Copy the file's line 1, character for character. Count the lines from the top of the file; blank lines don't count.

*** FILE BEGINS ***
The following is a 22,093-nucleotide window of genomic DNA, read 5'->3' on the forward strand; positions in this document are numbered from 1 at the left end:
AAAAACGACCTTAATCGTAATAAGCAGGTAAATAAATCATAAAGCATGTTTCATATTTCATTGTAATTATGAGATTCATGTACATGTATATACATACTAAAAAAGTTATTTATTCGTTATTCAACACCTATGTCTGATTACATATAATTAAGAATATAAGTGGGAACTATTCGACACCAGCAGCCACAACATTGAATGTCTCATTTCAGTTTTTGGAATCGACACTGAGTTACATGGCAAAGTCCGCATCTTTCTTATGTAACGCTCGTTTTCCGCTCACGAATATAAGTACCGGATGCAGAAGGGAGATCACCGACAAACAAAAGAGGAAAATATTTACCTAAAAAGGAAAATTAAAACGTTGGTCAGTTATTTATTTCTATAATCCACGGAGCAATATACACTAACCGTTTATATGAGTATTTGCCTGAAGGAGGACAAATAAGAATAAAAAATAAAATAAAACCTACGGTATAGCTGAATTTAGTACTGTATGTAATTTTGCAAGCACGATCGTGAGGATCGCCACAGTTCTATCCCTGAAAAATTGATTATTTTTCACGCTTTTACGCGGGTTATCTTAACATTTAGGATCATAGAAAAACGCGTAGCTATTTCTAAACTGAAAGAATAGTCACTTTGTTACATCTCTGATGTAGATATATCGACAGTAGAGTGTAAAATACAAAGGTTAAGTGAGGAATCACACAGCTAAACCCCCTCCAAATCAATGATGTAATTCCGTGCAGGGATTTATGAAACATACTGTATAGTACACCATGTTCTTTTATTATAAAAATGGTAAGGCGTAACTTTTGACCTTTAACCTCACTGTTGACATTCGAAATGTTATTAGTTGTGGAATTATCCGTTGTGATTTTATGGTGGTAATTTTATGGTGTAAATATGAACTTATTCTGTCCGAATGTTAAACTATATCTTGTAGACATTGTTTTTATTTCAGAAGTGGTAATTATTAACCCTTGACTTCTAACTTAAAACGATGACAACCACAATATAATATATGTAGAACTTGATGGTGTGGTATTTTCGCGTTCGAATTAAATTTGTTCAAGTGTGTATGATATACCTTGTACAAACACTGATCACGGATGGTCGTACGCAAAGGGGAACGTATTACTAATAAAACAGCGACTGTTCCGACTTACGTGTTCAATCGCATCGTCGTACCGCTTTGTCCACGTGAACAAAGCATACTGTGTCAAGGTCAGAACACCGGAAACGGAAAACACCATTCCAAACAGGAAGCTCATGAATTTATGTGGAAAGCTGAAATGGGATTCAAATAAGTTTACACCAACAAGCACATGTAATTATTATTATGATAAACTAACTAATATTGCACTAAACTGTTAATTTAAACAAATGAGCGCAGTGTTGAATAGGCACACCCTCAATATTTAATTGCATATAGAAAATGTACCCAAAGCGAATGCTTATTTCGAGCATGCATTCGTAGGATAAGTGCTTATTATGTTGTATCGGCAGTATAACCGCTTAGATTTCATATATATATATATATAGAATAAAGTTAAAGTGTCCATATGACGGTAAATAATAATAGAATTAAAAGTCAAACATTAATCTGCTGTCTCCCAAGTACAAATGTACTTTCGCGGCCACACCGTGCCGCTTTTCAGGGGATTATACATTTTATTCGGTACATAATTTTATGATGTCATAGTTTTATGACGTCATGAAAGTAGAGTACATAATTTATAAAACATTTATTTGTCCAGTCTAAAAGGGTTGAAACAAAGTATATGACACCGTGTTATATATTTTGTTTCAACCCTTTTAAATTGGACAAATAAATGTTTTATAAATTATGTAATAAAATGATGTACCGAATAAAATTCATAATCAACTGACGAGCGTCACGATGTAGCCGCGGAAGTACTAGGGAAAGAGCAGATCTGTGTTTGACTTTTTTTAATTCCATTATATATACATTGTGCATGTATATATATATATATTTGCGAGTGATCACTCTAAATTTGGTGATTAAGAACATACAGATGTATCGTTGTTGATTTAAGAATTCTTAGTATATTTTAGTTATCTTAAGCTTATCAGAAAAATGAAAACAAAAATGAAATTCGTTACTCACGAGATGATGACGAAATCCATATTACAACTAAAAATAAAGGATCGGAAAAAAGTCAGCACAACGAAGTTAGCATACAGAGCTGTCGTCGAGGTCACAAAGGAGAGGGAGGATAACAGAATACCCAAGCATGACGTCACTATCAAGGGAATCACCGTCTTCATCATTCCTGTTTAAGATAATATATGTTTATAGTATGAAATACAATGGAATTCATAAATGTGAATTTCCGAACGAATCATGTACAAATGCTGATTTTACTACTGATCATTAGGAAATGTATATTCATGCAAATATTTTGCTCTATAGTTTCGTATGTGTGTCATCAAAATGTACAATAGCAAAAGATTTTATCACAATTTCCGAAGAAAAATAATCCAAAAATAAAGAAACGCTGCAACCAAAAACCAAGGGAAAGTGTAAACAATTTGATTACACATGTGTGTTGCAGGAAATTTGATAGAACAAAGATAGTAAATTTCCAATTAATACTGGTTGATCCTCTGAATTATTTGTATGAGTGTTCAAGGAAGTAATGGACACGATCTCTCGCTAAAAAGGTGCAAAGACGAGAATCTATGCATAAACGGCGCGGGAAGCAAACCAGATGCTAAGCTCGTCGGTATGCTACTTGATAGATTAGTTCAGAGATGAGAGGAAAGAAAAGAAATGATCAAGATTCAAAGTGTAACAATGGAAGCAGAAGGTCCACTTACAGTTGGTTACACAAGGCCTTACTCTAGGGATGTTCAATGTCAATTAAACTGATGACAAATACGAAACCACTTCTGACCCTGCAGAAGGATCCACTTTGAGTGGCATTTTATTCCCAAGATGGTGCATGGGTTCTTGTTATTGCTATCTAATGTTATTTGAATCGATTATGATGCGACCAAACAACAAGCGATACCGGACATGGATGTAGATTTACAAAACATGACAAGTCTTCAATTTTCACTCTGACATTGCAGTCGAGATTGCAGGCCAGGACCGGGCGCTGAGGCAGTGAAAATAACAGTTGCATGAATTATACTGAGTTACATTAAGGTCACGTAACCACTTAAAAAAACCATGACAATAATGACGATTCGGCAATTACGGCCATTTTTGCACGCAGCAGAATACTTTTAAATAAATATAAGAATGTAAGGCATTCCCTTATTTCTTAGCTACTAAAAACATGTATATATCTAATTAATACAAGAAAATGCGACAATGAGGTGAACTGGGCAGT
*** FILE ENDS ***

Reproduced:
The following is a 22,093-nucleotide window of genomic DNA, read 5'->3' on the forward strand; positions in this document are numbered from 1 at the left end: